Is there such an expression as ?

It's very hard for me imagine there would be more than one in .

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- November 4th 2010, 11:21 AMnovicePower set of B
Is there such an expression as ?

It's very hard for me imagine there would be more than one in . - November 4th 2010, 11:26 AMPlato
- November 4th 2010, 12:26 PMnovice
- November 4th 2010, 12:28 PMMoeBlee
- November 4th 2010, 12:34 PMMoeBlee
That's a formula, though it's an odd one. It seems not what you intend.

What you probably mean is

No.

is a term; it's a "name"; it names a particular set; it doesn't make an assertion.

is not a term, but rather it's a formula; it makes an assertion (once we agree on what 'B' stands for, or, alternatively, once we decide it should be taken in the sense of a universal generalization on 'B').

You very much need to get that logic book I recommended, as soon as possible; it will get you on the right track to writing correct symbolizations. - November 4th 2010, 12:40 PMnovice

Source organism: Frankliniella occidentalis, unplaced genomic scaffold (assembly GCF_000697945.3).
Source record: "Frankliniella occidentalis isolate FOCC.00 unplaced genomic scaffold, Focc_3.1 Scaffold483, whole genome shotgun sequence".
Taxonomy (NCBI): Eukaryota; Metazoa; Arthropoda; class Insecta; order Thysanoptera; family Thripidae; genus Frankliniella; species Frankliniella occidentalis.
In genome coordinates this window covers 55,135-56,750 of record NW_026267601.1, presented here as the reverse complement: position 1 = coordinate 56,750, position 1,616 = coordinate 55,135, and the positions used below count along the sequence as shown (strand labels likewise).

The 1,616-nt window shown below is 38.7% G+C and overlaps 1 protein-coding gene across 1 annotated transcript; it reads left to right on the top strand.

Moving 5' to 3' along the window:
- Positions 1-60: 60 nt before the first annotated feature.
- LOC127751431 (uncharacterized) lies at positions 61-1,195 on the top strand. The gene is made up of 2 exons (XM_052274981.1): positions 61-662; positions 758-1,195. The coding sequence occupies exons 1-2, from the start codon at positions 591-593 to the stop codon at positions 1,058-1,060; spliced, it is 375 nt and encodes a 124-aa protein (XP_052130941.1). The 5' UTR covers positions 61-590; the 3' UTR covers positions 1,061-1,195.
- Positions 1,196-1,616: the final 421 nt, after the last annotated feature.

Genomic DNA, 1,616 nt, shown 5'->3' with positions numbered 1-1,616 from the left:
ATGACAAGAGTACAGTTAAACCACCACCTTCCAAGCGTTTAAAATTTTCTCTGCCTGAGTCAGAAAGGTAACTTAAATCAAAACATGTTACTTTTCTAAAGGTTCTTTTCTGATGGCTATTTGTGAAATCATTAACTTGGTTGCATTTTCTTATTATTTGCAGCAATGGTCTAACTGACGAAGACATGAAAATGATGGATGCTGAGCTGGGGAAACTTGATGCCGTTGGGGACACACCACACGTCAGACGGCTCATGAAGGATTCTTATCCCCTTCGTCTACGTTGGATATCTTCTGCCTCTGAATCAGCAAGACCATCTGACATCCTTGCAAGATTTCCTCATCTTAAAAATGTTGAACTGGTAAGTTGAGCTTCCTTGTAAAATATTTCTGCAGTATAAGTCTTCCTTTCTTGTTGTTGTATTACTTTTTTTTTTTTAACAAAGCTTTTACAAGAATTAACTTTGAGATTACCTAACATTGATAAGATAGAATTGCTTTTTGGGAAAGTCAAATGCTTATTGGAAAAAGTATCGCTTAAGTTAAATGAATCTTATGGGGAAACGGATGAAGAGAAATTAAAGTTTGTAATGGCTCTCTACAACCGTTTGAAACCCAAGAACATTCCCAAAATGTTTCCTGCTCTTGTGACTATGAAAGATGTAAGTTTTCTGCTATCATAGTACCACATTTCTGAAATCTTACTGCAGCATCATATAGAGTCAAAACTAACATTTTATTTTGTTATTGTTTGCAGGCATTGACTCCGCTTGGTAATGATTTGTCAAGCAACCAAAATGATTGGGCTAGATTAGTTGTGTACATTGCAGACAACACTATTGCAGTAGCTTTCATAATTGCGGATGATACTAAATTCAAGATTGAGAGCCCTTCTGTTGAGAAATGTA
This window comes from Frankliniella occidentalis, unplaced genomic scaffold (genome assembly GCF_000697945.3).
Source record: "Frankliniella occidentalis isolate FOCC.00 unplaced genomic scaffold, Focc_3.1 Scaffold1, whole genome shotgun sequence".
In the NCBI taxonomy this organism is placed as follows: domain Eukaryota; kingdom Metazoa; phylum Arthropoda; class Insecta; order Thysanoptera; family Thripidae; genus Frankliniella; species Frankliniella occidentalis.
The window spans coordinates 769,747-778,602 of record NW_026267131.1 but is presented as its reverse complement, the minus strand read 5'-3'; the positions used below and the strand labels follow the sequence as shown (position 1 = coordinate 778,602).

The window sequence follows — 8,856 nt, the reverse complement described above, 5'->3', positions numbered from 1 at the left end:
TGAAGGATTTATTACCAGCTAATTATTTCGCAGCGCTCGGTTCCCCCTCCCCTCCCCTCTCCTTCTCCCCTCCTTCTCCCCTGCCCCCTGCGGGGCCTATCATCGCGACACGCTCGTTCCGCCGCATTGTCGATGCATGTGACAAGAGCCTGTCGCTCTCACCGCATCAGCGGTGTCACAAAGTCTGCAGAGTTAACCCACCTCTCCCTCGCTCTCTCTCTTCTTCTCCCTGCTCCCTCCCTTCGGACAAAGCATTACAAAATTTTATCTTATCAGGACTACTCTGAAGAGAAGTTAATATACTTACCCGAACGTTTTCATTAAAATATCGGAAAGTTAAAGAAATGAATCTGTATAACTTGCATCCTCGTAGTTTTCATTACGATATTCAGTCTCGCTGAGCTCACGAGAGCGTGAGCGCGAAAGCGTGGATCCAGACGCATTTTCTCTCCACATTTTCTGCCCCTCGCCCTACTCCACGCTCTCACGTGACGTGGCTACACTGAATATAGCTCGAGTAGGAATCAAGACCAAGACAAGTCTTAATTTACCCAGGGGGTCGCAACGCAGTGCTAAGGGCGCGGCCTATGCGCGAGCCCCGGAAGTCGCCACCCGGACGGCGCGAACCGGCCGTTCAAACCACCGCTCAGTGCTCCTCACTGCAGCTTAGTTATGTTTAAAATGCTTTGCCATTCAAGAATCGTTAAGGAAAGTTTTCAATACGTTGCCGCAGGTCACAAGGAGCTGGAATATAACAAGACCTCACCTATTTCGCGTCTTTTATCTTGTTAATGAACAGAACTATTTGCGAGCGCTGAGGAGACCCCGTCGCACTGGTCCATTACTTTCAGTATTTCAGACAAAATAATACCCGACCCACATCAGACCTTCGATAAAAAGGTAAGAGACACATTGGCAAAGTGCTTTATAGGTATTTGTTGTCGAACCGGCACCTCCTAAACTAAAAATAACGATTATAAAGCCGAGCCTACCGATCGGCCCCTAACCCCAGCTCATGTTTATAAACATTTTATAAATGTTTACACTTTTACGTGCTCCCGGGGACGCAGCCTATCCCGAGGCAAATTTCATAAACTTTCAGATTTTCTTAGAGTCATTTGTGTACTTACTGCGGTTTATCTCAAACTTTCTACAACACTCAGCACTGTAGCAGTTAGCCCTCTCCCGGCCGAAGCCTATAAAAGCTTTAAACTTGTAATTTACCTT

- November 4th 2010, 12:54 PMnovice
- November 4th 2010, 12:54 PMMoeBlee
I don't recognize that as a formula. Yes, it doesn't make sense. I can't find an A that satisfies it, because it's not even a formula.

The earlier formula you gave was

That is equivalent to:

For all B (If B is a subset of B, then A is subset of B).

An A that satisfies that is B itself, or any other A that is a subset of B, depending on what B is.

Though maybe you've not rendered the formula correctly (it is rather odd)? - November 4th 2010, 01:03 PMPlato
It surely is a typo of some sort.

I know of several books that use this notation, .

It stands for and .

All subsets of B that have A as a subset.

Is that close to what you think it may mean? - November 4th 2010, 01:22 PMnovice
Thank you both. I am going scrape off everything I got so far and study logic first to rebuild it from ground up.

- November 4th 2010, 02:00 PMMoeBlee